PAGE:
Alex Vines
Research Director, Area Studies and International Law; Head, Africa Programme
The first ever US-Africa Leaders summit in Washington DC is an important political statement by the US and Africa that both value a deepened relationship.
Barack Obama speaks at the Summit of the Washington Fellowship for the Young African Leaders Initiative in Washington, DC on 28 July 2014. Photo by Mandel Ngan/AFP/Getty Images.Barack Obama speaks at the Summit of the Washington Fellowship for the Young African Leaders Initiative in Washington, DC on 28 July 2014. Photo by Mandel Ngan/AFP/Getty Images.

The value that both sides place on this summit is best demonstrated by the fact that there has been no threat of an African boycott, despite Zimbabwean President Robert Mugabe being excluded because of US sanctions on him. Earlier this year, a fourth EU-Africa summit in Brussels attracted 41 heads of state or government but only after a waiver of the EU travel ban on Mugabe was agreed.

African leaders feel a trip to Washington is too important to let Robert Mugabe become a spoiler and Harare itself has been surprisingly quiet over this. It seems that despite Europe’s importance as an aid giver, African leaders get pleasure from irritating Europe’s ex-colonial powers such as Britain but do not want to risk their relationship with the US.

Some 45 (out of 55) African heads of state and government will attend the US-Africa Leaders summit. Only four leaders were not invited; Mugabe and Sudanese President Omar al-Bashir because of US sanctions on them, and Eritrean President Isaias Afewerki and the Central African Republic’s President Catherine Samba-Panza – because of African Union (AU) concerns. Morocco is attending although not recognized by the AU because this is a bilateral US summit with African partners. (US officials point out China does not invite leaders of states that recognize Taiwan to its summits). A few other leaders have declined to attend, the Zambian and Algerian presidents probably because of health reasons and the Angolan president, probably because there are no bilateral meetings with President Barack Obama on offer. The Sierra Leone and Liberian presidents are not attending due to the deadly Ebola outbreak in their countries and the leader of Guinea may also not show.

The Washington-based business lobby, the Corporate Council on Africa, feared that the lack of one-to-one audiences with President Obama would dampen attendance. But African leaders are flocking to Washington to attend this summit and even paying their own way because they want to and not because President Obama’s birthday happens to also fall on 4 August, the day the summit starts. Clearly a summit with the US has strong attraction – helped by the Obama magic.

That some 45 African leaders are in Washington together for the first time obscures the summit's lack of depth. The idea for a US-Africa Leaders summit came from the White House but there have been turf battles over it between different government agencies and this partly explains this fuzziness. There are three broad topics: Investing in Africa’s Future, Peace and Regional Stability, and Governing for the Next Generation. Sessions will be chaired by President Obama at the White House, but it’s the business and policy meetings on the fringes where much of the true action will take place. It feels like a speed dating exercise, with business people having to choose who to meet between nearly 50 African nations all promoting themselves as favourable investment destinations. A US-Africa CEO summit, organized by the secretary of commerce and Bloomberg Philanthropies on 5 August, will also help to highlight the potential of African markets for US corporate investors.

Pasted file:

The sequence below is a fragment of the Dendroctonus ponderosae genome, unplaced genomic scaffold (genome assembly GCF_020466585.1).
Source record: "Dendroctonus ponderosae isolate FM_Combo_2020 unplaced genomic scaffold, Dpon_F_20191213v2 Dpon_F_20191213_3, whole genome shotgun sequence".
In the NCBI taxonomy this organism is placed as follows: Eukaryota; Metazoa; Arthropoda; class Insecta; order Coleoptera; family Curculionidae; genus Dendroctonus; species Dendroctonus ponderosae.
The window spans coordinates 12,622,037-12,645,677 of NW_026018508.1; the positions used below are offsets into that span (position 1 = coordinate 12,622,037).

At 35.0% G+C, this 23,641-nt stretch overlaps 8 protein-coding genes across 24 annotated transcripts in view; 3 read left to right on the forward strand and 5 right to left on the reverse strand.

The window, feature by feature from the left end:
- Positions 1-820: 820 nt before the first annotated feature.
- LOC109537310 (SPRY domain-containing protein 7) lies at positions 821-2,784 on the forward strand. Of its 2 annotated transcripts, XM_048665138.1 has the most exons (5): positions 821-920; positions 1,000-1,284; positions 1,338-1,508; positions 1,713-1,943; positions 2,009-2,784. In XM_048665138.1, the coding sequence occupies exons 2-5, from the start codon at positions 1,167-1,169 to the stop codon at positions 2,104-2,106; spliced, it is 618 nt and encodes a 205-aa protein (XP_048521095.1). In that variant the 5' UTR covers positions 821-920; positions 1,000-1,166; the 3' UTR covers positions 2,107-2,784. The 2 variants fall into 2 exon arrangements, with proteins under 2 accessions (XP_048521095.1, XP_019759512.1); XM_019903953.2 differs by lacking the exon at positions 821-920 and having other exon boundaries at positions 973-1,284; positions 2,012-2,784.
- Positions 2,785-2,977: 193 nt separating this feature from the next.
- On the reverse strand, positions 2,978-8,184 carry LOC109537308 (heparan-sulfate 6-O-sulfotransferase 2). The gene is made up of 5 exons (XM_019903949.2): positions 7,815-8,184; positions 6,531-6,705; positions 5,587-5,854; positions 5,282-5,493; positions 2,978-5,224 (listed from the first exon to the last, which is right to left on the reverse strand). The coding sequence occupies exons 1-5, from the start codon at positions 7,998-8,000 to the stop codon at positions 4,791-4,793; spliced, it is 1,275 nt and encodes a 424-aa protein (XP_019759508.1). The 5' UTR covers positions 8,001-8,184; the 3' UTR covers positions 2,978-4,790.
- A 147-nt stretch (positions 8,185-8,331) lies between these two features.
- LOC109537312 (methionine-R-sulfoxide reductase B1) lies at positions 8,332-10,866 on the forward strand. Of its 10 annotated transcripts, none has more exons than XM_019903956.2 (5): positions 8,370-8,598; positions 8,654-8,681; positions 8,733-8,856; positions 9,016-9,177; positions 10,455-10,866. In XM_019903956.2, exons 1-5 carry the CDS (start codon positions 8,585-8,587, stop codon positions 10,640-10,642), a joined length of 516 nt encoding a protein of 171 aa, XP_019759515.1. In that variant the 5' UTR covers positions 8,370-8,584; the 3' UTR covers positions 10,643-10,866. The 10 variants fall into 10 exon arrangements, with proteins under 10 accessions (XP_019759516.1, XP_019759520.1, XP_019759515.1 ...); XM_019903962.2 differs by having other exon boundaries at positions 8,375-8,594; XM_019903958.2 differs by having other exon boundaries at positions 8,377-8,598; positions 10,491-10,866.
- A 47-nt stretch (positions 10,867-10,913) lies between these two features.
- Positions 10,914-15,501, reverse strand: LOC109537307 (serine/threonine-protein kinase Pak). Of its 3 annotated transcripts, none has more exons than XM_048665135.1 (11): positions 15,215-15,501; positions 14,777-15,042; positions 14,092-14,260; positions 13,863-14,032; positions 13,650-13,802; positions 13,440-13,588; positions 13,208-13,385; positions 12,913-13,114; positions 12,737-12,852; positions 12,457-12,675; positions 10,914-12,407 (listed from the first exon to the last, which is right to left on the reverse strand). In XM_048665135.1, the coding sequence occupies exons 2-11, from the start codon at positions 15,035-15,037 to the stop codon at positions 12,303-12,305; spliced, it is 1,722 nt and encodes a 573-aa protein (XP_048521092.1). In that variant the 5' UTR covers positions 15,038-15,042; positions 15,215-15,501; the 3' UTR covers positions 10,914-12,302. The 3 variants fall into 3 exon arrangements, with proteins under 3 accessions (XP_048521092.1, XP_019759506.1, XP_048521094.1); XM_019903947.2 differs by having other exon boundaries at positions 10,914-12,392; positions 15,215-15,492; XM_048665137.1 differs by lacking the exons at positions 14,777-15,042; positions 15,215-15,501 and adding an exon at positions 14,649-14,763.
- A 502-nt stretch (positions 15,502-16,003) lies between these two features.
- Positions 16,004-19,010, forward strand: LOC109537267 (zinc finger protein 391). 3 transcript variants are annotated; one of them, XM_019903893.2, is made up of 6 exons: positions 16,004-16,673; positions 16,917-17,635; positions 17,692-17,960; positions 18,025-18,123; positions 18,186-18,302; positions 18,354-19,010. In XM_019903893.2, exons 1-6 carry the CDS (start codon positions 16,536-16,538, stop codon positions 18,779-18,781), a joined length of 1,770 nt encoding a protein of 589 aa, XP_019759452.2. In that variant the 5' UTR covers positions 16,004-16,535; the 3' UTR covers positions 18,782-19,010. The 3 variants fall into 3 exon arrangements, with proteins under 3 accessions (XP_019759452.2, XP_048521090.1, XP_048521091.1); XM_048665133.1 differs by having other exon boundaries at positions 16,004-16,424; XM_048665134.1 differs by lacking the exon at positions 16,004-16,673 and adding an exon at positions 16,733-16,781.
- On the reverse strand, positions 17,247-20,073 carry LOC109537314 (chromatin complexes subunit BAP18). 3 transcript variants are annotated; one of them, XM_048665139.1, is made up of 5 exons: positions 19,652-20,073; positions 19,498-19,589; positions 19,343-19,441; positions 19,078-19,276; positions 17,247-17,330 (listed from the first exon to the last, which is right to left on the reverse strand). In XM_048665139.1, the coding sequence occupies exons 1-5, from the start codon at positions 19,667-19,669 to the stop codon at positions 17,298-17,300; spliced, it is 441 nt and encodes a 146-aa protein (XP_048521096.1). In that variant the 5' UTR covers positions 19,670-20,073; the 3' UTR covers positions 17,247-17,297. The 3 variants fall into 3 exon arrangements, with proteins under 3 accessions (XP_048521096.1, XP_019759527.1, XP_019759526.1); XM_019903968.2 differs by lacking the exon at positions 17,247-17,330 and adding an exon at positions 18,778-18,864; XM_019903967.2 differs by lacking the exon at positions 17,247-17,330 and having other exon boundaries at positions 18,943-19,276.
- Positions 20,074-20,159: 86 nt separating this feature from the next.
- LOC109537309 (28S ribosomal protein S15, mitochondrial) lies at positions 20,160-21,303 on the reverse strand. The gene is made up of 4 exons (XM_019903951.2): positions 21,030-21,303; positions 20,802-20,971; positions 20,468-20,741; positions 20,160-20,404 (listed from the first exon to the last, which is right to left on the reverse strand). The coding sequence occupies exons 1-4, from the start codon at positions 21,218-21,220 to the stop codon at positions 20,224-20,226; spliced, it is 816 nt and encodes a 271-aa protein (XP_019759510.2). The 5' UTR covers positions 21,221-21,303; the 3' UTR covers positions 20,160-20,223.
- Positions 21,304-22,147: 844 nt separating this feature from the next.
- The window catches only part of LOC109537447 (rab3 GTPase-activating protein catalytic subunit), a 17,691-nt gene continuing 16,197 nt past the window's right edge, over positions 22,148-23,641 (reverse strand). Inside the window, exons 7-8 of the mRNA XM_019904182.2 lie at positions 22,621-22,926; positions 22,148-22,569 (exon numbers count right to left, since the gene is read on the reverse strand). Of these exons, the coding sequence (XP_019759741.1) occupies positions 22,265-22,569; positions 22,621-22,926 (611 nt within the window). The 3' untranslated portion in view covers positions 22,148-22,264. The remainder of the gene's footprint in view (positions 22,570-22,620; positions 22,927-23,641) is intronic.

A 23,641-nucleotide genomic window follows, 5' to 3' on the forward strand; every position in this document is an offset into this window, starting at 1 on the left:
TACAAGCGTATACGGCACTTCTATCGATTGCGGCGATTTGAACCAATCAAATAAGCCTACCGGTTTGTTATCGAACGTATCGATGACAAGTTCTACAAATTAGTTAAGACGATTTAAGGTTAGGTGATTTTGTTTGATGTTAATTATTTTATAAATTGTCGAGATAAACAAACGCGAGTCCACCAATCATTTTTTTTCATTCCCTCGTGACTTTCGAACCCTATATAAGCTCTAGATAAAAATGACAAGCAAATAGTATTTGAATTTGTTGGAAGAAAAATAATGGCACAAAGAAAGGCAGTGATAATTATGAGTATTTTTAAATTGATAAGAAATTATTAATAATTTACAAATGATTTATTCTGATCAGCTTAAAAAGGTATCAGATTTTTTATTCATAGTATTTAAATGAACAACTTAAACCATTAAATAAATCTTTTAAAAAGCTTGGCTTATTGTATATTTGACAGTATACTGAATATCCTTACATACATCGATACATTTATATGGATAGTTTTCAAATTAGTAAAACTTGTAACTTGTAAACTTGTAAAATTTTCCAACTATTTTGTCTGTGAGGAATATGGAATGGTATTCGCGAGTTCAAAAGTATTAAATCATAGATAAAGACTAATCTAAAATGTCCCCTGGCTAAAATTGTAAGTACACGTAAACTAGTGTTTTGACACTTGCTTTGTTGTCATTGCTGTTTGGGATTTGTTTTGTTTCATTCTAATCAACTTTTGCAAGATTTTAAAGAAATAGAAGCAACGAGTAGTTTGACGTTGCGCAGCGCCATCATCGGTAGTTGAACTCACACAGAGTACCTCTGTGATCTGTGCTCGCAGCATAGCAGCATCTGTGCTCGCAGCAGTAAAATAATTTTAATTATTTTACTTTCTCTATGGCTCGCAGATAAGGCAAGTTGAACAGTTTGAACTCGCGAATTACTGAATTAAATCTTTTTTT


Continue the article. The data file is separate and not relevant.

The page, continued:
Despite President Obama’s African heritage (his father was Kenyan), Africa has been a low priority so far during the two terms of the Obama Administration. The president has visited the continent three times and launched a number of promising programmes such as the Young African Leaders Initiative (YALI) in 2010, the African Food Summit in 2012, and the Power Africa Initiative in 2013.  Although groups of African leaders have officially met President Obama, no African head of state has been given a state dinner at the White House. This summit is an attempt to seek an Africa legacy for the Obama administration.

The summit shows also that the US is playing catch up, as Africa summits are increasingly commonplace. In addition to the EU, China, India, France and Japan hold them regularly and South Korea and Turkey have summits planned for later in 2014.  What makes this one different is that although there will be a state dinner on the White House lawn for all presidents and an interactive dialogue with African leaders chaired by President Obama at the State Department, there will be no final document or action plan from it.

However, this summit will be more than an African birthday party for President Obama if it achieves measurable results. Nobody knows yet if and when a follow-up summit will occur. US officials I met in Washington recently told me they want to see how the summit goes first. This is understandable but an institutionalized process to measure US-Africa relations is a good idea. This is good for Africa and good for the US, which at long last is moving away from just seeing Africa as a continent of disasters and is beginning to see it as one of opportunity. It is for this reason that 45+ African leaders are attending the summit in Washington and this summit could be used to push that process forward.

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